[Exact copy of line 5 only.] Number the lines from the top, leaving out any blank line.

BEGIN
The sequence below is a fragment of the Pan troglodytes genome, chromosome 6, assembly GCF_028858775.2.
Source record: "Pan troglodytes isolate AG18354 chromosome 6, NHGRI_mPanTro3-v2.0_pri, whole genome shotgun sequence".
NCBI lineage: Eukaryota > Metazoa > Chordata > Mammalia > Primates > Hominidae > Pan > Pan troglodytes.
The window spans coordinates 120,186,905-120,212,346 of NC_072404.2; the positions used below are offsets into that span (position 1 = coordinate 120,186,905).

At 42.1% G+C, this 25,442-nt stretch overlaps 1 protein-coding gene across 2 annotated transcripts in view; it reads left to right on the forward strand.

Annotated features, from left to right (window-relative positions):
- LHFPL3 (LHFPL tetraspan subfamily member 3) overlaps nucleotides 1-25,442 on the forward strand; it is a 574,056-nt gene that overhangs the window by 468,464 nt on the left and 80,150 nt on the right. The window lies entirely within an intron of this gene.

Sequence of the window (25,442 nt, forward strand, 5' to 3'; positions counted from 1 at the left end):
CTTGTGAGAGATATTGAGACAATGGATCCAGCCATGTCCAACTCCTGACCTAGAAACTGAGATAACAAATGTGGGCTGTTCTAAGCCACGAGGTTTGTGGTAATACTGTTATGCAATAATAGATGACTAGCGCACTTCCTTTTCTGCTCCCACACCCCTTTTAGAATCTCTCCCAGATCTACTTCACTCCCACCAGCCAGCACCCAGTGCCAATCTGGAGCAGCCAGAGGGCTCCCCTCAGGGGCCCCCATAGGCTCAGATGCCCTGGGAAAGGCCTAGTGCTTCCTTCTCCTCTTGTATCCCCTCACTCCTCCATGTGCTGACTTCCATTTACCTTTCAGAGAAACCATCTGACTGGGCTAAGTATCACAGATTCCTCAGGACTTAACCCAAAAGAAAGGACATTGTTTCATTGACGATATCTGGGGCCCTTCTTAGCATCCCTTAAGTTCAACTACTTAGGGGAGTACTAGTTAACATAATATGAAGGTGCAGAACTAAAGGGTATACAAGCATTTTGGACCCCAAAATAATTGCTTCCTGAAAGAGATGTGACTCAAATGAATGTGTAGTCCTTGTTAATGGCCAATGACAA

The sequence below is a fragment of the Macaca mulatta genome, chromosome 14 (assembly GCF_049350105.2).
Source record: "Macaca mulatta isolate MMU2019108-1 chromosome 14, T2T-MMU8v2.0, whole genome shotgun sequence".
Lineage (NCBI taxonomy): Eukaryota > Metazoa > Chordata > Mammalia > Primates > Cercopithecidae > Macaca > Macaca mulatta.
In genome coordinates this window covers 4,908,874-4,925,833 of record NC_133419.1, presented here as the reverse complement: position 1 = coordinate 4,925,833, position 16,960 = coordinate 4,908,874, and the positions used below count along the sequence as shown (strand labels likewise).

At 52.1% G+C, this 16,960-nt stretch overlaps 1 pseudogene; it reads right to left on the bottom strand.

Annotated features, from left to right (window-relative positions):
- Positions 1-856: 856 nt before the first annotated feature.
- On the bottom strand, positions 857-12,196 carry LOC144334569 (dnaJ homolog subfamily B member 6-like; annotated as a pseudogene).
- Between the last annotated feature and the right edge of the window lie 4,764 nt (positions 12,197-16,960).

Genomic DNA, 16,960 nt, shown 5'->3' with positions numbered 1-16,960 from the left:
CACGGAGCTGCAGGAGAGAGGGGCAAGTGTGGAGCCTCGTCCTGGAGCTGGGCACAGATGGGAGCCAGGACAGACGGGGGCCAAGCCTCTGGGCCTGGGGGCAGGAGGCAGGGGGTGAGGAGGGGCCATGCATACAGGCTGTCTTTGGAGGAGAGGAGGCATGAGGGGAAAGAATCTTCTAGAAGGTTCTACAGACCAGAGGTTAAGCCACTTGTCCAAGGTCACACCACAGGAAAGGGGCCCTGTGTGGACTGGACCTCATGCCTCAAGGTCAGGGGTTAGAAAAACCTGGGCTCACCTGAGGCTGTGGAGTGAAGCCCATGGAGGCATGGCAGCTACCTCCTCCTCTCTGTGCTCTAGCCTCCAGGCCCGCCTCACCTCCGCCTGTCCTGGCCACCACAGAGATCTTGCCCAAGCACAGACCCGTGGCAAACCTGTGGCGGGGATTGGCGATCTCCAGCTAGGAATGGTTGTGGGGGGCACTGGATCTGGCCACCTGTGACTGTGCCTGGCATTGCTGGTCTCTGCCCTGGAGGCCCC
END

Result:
At 42.1% G+C, this 25,442-nt stretch overlaps 1 protein-coding gene across 2 annotated transcripts in view; it reads left to right on the forward strand.